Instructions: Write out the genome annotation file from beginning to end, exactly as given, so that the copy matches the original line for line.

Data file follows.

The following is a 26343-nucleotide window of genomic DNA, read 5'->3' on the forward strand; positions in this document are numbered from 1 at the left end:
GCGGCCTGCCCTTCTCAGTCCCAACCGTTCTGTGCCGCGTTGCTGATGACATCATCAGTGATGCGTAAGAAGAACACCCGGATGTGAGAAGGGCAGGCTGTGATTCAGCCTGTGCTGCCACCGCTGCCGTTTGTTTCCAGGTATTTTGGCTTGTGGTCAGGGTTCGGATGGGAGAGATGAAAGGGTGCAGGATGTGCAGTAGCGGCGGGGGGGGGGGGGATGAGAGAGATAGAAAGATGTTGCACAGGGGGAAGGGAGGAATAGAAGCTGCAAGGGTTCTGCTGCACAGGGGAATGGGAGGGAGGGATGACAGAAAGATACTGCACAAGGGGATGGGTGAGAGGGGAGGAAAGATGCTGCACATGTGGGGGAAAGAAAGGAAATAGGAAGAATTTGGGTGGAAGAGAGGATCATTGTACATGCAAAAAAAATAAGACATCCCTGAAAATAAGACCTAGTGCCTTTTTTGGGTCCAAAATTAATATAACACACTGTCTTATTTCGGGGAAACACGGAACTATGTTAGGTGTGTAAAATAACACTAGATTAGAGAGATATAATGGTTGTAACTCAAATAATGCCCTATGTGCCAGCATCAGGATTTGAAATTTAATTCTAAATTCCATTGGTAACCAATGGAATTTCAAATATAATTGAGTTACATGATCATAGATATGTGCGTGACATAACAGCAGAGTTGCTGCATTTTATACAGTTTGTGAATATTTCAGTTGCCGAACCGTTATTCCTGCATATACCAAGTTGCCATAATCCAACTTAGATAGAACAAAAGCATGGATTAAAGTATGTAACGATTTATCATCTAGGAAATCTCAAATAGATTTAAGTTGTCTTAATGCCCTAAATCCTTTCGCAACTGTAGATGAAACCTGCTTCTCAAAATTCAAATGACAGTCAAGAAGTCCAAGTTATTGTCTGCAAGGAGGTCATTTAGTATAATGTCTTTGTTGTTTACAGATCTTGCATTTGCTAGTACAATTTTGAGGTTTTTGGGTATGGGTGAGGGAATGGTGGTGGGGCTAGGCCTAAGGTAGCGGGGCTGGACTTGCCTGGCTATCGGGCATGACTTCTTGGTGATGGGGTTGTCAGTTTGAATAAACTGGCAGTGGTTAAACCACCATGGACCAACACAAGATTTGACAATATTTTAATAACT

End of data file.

The following is a 26343-nucleotide window of genomic DNA, read 5'->3' on the forward strand; positions in this document are numbered from 1 at the left end:
GCGGCCTGCCCTTCTCAGTCCCAACCGTTCTGTGCCGCGTTGCTGATGACATCATCAGTGATGCGTAAGAAGAACACCCGGATGTGAGAAGGGCAGGCTGTGATTCAGCCTGTGCTGCCACCGCTGCCGTTTGTTTCCAGGTATTTTGGCTTGTGGTCAGGGTTCGGATGGGAGAGATGAAAGGGTGCAGGATGTGCAGTAGCGGCGGGGGGGGGGGGGATGAGAGAGATAGAAAGATGTTGCACAGGGGGAAGGGAGGAATAGAAGCTGCAAGGGTTCTGCTGCACAGGGGAATGGGAGGGAGGGATGACAGAAAGATACTGCACAAGGGGATGGGTGAGAGGGGAGGAAAGATGCTGCACATGTGGGGGAAAGAAAGGAAATAGGAAGAATTTGGGTGGAAGAGAGGATCATTGTACATGCAAAAAAAATAAGACATCCCTGAAAATAAGACCTAGTGCCTTTTTTGGGTCCAAAATTAATATAACACACTGTCTTATTTCGGGGAAACACGGAACTATGTTAGGTGTGTAAAATAACACTAGATTAGAGAGATATAATGGTTGTAACTCAAATAATGCCCTATGTGCCAGCATCAGGATTTGAAATTTAATTCTAAATTCCATTGGTAACCAATGGAATTTCAAATATAATTGAGTTACATGATCATAGATATGTGCGTGACATAACAGCAGAGTTGCTGCATTTTATACAGTTTGTGAATATTTCAGTTGCCGAACCGTTATTCCTGCATATACCAAGTTGCCATAATCCAACTTAGATAGAACAAAAGCATGGATTAAAGTATGTAACGATTTATCATCTAGGAAATCTCAAATAGATTTAAGTTGTCTTAATGCCCTAAATCCTTTCGCAACTGTAGATGAAACCTGCTTCTCAAAATTCAAATGACAGTCAAGAAGTCCAAGTTATTGTCTGCAAGGAGGTCATTTAGTATAATGTCTTTGTTGTTTACAGATCTTGCATTTGCTAGTACAATTTTGAGGTTTTTGGGTATGGGTGAGGGAATGGTGGTGGGGCTAGGCCTAAGGTAGCGGGGCTGGACTTGCCTGGCTATCGGGCATGACTTCTTGGTGATGGGGTTGTCAGTTTGAATAAACTGGCAGTGGTTAAACCACCATGGACCAACACAAGATTTGACAATATTTTAATAACT